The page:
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Quantum Atlas IV QM318200KN-LW

  June 10, 1999 Author: Eugene Ra  
Evaluation unit provided by Quantum Corp.

In past tests the Quantum Atlas II and Atlas III fared poorly on our single-user machine-oriented tests. The Viking series, on the other hand, turned in excellent scores, proving to be a great drive for the SCSI user on a budget. We're in a period of consolidation, though; with most manufacturers having debuted 10k rpm models. 7200rpm lines are being combined into a single offering. Thus, instead of both a Viking III and an Atlas IV, we have only the Atlas IV representing Quantum's entry as both a budget SCSI drive and an enterprise-class server unit.

The Atlas IV packs 18.2 gigs of data on just four platters, yielding an areal density of 4.6 GB/platter- a level previously found only on ATA drives. The disk features a very competitive 6.9 millisecond access time. A fairly standard 2 megabytes of buffer accompanies the drive. Quantum backs the Atlas with a 5-year warranty.

Like it's 10k rpm brother, the Atlas 10k, the Atlas IV is an Ultra160/m SCSI unit. Though supposedly backwards-compatible with "legacy" SCSI host adapters, our testbed, featuring an Adaptec 2940U2W SCSI host adapter, required "hard termination" via a jumper shunt on the board itself. No LVD Ultra2 SCSI drive, including the Atlas III, ever required such termination to operate reliably.

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The Quantum Atlas IV turned in the best scores to date from a 7200rpm SCSI drive, in most cases besting the previous champ, the Western Digital Enterprise WDE18300. Business Disk WinMark results run under Windows 95 place the Quantum 8% faster than the Western Digital drive. High-End WinMark tests yield similar results, with the Atlas outgunning the WD drive by 9%.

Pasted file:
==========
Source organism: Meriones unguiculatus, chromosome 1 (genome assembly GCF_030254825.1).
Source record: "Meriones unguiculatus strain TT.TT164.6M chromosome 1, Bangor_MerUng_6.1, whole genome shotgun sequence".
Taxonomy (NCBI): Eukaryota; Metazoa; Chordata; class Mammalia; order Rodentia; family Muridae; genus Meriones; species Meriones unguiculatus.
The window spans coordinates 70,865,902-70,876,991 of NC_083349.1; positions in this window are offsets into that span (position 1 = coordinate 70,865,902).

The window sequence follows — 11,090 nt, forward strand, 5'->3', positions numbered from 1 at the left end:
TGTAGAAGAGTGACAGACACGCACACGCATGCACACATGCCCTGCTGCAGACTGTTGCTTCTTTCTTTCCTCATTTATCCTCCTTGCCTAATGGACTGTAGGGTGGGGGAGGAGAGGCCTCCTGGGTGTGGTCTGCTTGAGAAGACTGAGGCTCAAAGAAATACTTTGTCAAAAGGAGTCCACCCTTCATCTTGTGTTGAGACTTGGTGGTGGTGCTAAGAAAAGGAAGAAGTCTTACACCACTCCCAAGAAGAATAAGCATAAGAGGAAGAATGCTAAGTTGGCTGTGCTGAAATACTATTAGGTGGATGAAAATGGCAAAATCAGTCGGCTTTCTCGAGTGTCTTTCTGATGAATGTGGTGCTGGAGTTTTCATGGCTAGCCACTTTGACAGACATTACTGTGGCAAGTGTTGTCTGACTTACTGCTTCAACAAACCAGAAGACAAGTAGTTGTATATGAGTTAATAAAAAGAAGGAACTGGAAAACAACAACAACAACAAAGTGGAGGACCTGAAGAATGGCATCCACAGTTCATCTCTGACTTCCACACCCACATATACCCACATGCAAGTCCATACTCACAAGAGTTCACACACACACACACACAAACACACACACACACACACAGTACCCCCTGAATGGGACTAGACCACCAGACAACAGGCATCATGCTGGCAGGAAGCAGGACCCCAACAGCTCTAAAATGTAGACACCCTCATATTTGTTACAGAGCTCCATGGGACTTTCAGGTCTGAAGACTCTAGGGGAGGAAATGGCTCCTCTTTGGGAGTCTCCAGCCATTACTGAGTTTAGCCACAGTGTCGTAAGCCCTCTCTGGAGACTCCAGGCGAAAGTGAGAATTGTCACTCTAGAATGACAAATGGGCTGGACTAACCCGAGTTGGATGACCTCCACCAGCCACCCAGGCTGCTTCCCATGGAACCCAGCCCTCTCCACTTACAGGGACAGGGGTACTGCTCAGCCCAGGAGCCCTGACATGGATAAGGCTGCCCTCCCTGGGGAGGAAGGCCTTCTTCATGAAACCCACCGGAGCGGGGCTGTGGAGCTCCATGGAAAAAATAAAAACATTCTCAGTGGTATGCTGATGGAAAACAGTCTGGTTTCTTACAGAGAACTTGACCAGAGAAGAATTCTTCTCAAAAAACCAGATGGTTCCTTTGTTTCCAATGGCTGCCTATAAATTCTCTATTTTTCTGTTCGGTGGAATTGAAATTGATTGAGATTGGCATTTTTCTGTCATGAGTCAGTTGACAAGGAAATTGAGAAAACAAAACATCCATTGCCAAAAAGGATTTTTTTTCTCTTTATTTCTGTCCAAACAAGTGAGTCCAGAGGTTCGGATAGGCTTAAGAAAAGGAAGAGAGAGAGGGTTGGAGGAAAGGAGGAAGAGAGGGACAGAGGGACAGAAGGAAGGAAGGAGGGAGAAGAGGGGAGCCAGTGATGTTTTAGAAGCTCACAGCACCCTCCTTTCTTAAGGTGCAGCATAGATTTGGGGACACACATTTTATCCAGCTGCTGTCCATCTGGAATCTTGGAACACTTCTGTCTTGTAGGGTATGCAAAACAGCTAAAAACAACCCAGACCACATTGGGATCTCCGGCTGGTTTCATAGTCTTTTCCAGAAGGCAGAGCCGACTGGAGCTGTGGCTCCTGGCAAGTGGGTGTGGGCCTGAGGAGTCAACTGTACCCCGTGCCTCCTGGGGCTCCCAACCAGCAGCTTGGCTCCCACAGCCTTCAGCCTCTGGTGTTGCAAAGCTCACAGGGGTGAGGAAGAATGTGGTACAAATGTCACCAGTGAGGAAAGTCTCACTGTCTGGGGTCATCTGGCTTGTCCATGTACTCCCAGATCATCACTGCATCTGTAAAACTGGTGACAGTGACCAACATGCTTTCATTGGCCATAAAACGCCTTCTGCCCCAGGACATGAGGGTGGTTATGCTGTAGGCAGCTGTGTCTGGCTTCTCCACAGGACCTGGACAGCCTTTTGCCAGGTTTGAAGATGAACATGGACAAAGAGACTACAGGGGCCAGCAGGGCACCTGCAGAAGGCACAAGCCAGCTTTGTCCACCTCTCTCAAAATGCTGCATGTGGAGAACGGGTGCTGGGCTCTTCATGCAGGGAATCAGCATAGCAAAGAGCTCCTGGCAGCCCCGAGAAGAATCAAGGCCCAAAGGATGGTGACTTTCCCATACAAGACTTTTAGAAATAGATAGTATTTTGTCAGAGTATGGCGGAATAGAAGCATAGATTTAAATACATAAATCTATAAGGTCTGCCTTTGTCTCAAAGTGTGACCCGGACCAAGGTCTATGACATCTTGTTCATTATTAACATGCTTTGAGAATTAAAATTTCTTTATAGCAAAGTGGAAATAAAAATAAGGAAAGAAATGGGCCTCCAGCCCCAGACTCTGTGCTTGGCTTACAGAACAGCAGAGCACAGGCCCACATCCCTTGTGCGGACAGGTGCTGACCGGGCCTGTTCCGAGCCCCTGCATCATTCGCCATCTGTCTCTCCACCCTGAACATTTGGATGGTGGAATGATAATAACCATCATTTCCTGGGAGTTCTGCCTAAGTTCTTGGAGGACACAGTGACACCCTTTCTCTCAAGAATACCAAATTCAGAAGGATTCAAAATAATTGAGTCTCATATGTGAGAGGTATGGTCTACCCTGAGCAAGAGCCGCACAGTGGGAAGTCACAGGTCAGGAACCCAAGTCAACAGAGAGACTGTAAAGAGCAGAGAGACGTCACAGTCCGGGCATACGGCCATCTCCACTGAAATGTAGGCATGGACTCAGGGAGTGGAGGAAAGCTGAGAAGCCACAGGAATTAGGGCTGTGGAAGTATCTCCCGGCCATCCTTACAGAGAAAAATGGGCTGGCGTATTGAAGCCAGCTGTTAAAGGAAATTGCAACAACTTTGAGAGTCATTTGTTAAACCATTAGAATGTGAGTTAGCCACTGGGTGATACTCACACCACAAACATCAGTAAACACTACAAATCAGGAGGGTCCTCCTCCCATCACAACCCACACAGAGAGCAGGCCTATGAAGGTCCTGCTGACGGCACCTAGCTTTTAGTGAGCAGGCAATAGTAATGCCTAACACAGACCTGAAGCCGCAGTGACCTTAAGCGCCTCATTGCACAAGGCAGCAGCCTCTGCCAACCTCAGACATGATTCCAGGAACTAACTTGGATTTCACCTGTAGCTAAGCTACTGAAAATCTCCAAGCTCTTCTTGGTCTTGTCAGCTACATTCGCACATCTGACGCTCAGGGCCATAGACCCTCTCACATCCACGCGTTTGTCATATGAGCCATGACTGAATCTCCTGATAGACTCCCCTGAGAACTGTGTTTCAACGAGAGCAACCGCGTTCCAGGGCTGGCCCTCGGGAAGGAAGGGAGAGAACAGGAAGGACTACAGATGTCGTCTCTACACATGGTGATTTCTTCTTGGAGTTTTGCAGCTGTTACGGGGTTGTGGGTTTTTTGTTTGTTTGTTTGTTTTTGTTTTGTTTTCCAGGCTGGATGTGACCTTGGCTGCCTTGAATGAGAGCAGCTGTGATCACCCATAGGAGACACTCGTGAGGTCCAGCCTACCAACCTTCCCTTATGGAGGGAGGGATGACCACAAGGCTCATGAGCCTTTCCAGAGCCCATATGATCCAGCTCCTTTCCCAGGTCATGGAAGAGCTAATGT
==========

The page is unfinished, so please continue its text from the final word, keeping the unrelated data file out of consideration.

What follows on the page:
Windows NT results are much closer. Here the Quantum falls behind by 2% in the Business WinMark while edging ahead in the High-End WinMark by 4%. ThreadMark results in both operating systems favor the Quantum: the Atlas places 12% higher than the Enterprise in Windows 95 and 8% higher in NT.

Noise and heat levels of the Atlas were, overall, quite close to the Enterprise's enviable levels. Seeks were perhaps just a tad louder, with nonexistent high-pitch idle noise. Exemplifying an ever-lessening concern for 7200rpm drives, heat was quite manageable. The drive runs warm, yes, but should be fine in any well-ventilated case without a drive cooler.

The Enterprise WDE18300, considering its status as "first to the market," enjoyed quite an extended reign. The IBM Ultrastar 18ES and Seagate Barracuda 18LP, representing competing offerings from SCSI heavyweights, failed to displace WD's fighter. It was left to the latest iteration of the Quantum Atlas--a line that has previously performed poorly-- to take the crown. With its ATA-like areal density, the Quantum manages to muscle its way to the top. It even features Ultra160/m SCSI, a forward-looking interface, although it is hard to imagine Ultra2 SCSI's 80 MB/sec limit being a factor even in most multi-drive systems. Even so, the Atlas IV combines best-of-class performance with more than acceptable heat and noise levels to take its place as's 7200rpm SCSI recommendation.

Quantum Atlas IV QM318200KN-LW
Estimated Price: $799
Also Available: QM309100KN-LW (9.1 GB); QM336400KN-LW (36.4 GB)
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* Note: Threadmark 2.0 test results are the average of five trials.
WinBench99 test results are the average of three trials.


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